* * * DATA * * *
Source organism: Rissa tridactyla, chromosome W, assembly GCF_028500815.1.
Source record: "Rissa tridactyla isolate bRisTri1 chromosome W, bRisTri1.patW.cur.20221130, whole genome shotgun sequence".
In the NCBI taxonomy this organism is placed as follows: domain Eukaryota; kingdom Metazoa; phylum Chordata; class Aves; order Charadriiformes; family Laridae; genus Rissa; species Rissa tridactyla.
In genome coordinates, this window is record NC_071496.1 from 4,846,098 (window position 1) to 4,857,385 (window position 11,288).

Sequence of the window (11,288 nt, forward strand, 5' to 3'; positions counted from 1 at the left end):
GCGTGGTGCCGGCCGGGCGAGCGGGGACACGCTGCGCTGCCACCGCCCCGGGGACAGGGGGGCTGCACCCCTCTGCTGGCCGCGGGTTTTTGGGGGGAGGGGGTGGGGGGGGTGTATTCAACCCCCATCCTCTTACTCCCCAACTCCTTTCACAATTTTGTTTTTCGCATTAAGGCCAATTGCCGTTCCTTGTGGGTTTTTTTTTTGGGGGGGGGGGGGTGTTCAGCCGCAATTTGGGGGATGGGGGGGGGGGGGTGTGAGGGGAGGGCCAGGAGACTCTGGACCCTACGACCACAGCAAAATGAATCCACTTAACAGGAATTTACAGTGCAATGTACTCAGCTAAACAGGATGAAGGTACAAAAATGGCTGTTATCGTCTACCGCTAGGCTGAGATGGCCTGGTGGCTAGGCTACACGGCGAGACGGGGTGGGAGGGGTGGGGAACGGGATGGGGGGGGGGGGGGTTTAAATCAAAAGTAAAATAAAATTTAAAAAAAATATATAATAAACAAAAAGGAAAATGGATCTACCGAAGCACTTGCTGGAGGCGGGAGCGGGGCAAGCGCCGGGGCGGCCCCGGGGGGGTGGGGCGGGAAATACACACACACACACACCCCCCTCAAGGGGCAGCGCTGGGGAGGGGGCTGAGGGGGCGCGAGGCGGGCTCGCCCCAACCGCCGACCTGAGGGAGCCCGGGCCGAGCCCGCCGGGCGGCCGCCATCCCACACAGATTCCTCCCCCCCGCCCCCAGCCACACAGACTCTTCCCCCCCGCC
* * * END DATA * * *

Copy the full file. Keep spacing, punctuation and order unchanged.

Source organism: Rissa tridactyla, chromosome W, assembly GCF_028500815.1.
Source record: "Rissa tridactyla isolate bRisTri1 chromosome W, bRisTri1.patW.cur.20221130, whole genome shotgun sequence".
In the NCBI taxonomy this organism is placed as follows: domain Eukaryota; kingdom Metazoa; phylum Chordata; class Aves; order Charadriiformes; family Laridae; genus Rissa; species Rissa tridactyla.
In genome coordinates, this window is record NC_071496.1 from 4,846,098 (window position 1) to 4,857,385 (window position 11,288).

Sequence of the window (11,288 nt, forward strand, 5' to 3'; positions counted from 1 at the left end):
GCGTGGTGCCGGCCGGGCGAGCGGGGACACGCTGCGCTGCCACCGCCCCGGGGACAGGGGGGCTGCACCCCTCTGCTGGCCGCGGGTTTTTGGGGGGAGGGGGTGGGGGGGGTGTATTCAACCCCCATCCTCTTACTCCCCAACTCCTTTCACAATTTTGTTTTTCGCATTAAGGCCAATTGCCGTTCCTTGTGGGTTTTTTTTTTGGGGGGGGGGGGGTGTTCAGCCGCAATTTGGGGGATGGGGGGGGGGGGGTGTGAGGGGAGGGCCAGGAGACTCTGGACCCTACGACCACAGCAAAATGAATCCACTTAACAGGAATTTACAGTGCAATGTACTCAGCTAAACAGGATGAAGGTACAAAAATGGCTGTTATCGTCTACCGCTAGGCTGAGATGGCCTGGTGGCTAGGCTACACGGCGAGACGGGGTGGGAGGGGTGGGGAACGGGATGGGGGGGGGGGGGGTTTAAATCAAAAGTAAAATAAAATTTAAAAAAAATATATAATAAACAAAAAGGAAAATGGATCTACCGAAGCACTTGCTGGAGGCGGGAGCGGGGCAAGCGCCGGGGCGGCCCCGGGGGGGTGGGGCGGGAAATACACACACACACACACCCCCCTCAAGGGGCAGCGCTGGGGAGGGGGCTGAGGGGGCGCGAGGCGGGCTCGCCCCAACCGCCGACCTGAGGGAGCCCGGGCCGAGCCCGCCGGGCGGCCGCCATCCCACACAGATTCCTCCCCCCCGCCCCCAGCCACACAGACTCTTCCCCCCCGCC